Refugee boom sees Ger­man FA launch ad­vice guide

Kuwait Times - - SPORTS -

A ma­jor refugee in­flux has had a knock-on ef­fect on foot­ball pitches across Ger­many with four times as many for­eign­ers now play­ing in the home of the world cham­pi­ons.

The Ger­man Foot­ball As­so­ci­a­tion (DFB) says 42,000 for­eign­ers-many of whom are refugees seek­ing shel­ter here-ap­plied for a li­cence to play here in the last 12 months, af­ter Ger­many took in al­most 900,000 asy­lum seek­ers.

There are 6.5 mil­lion reg­is­tered play­ers in Ger­many, or­gan­ised by over 26,000 clubs. To help new ar­rivals, the DFB has pro­duced a brochure “At home in foot­ball” de­signed to help Ger­man clubs and refugees alike.

The brochure of­fers refugees ad­vice on how to learn the lan­guage and in­te­grate in clubs, while it sug­gests ways Ger­man clubs can help any new ar­rivals who may have en­dured trauma in their for­mer home­land.

The brochure, which was pre­sented to Ger­man Chan­cel­lor An­gela Merkel at an In­te­gra­tion Sum­mit in Ber­lin on Mon­day, is fronted by Paris Sain­tGer­main winger Lira Alushi.

The 28-year-old is a Ger­many in­ter­na­tional who fled Kosovo as a four-year-old, but says foot­ball helped her in­te­grate.

“We were for­eign­ers (in Ger­many) and had to deal with re­jec­tion,” she said. “As chil­dren, we nev­er­the­less made con­tacts quickly. “Foot­ball helped me make friends and gave me new self-con­fi­dence.”

Nearly 3,000 foot­ball clubs across Ger­many are par­tic­i­pat­ing in a “1:0 for a wel­come”, a DFB cam­paign to en­cour­age clubs to re­cruit refugees in both sexes. The im­pact of refugees in Ger­man foot­ball is felt from grass­roots lev­els up to the top tier.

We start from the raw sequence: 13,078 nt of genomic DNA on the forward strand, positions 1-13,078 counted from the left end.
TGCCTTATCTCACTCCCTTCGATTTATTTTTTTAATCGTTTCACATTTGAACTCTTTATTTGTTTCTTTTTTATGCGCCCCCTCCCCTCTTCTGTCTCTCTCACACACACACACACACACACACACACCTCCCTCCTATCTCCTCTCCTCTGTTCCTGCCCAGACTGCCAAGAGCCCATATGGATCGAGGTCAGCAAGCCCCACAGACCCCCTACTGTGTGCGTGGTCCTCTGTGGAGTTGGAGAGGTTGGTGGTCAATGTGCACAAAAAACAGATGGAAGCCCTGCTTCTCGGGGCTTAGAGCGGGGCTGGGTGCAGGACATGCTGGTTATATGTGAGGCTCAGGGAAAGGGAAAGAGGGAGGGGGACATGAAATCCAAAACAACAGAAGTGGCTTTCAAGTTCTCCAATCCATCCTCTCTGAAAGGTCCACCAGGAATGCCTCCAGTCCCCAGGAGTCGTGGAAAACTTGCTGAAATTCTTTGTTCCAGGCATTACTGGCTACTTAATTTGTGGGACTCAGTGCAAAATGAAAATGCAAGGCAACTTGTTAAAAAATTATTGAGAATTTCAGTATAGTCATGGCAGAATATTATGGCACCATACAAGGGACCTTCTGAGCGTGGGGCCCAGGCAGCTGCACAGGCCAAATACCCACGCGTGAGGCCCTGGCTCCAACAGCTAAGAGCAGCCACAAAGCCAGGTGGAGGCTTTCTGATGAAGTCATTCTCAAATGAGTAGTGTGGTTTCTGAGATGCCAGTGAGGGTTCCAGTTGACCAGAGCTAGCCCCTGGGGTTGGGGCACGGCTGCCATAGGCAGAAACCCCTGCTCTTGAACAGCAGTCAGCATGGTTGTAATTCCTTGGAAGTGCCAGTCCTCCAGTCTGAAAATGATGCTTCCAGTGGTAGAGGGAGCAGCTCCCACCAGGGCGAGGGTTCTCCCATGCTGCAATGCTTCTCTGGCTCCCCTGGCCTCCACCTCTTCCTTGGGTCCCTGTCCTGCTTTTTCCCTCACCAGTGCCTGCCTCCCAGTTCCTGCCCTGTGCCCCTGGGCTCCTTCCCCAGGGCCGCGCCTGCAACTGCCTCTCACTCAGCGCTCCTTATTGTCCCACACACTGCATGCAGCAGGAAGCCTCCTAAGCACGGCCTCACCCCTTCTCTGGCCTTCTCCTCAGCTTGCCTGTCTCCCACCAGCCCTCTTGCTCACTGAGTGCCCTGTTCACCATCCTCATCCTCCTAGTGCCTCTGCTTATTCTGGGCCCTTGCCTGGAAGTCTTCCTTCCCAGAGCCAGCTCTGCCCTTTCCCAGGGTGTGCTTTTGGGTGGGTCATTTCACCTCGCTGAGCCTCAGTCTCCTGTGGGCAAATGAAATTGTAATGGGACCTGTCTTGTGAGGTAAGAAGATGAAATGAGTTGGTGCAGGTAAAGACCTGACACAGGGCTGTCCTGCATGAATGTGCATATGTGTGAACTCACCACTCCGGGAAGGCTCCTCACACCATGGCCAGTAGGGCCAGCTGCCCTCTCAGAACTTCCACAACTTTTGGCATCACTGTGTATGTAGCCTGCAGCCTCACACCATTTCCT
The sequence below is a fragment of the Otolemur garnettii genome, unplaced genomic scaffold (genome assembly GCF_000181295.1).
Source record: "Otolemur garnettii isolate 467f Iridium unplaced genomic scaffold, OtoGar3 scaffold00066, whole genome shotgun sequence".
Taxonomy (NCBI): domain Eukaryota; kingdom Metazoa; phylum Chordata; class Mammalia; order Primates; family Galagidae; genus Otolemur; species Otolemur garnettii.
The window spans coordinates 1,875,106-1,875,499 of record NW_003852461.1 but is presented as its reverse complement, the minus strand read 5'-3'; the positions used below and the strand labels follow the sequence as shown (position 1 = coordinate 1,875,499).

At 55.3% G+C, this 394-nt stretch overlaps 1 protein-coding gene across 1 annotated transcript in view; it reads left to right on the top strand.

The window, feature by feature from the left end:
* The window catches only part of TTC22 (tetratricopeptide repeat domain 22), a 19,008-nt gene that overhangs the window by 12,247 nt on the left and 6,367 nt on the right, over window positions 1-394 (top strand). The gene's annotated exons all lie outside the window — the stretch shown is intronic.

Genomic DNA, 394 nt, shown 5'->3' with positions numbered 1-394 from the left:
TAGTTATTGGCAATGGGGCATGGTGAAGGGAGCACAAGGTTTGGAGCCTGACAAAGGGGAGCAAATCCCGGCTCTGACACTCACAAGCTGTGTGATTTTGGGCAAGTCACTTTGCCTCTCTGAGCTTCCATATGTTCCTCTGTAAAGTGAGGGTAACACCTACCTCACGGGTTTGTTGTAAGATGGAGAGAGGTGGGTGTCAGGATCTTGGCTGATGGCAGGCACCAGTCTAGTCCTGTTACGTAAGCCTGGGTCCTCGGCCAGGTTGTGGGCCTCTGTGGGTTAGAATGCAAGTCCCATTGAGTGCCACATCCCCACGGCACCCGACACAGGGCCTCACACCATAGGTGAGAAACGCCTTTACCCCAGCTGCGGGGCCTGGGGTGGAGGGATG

Play­ers such as Bak­ery Jatta, 18, of Ham­burg and Werder Bre­men’s Ous­man Man­neh, 19, have signed for Bun­desliga clubs this sea­son hav­ing orig­i­nally ar­rived as refugees from Gam­bia.

“For many refugees, foot­ball means a lot and thou­sands of foot­ball clubs in Ger­many have un­der­stood that and in­vited peo­ple from Syria, Afghanistan or Erirea to foot­ball matches,” said Jatta, who has signed a three-year con­tract with Ham­burg.

“Foot­ball made it pos­si­ble for me to learn the lan­guage, to come into con­tact with Ger­mans and es­cape the bore­dom of be­ing stuck in a home.

“I grew up with­out par­ents in Gam­bia and in 2015, my 6,000 kilo­me­tres jour­ney to Ger­many be­gan.

“I felt the spe­cial at­mos­phere in Ham­burg, (the club’s bosses at the start of the sea­son) Di­et­mar Beiers­dor­fer and Bruno Lab­ba­dia were friendly, ready to help and in­ter­ested in me.

“It was a great feel­ing to have been wel­comed with open arms. “I can’t, and don’t want to be, a role model for other refugees, but I am proud of the foot­ball in my new home­land, Ger­many.”

Jatta has so far only played for Ham­burg’s re­serves, but Man­neh, 19, who ar­rived here in 2014, has played in six Bun­desliga matches this sea­son and scored his first Ger­man league goal in Oc­to­ber. — AFP

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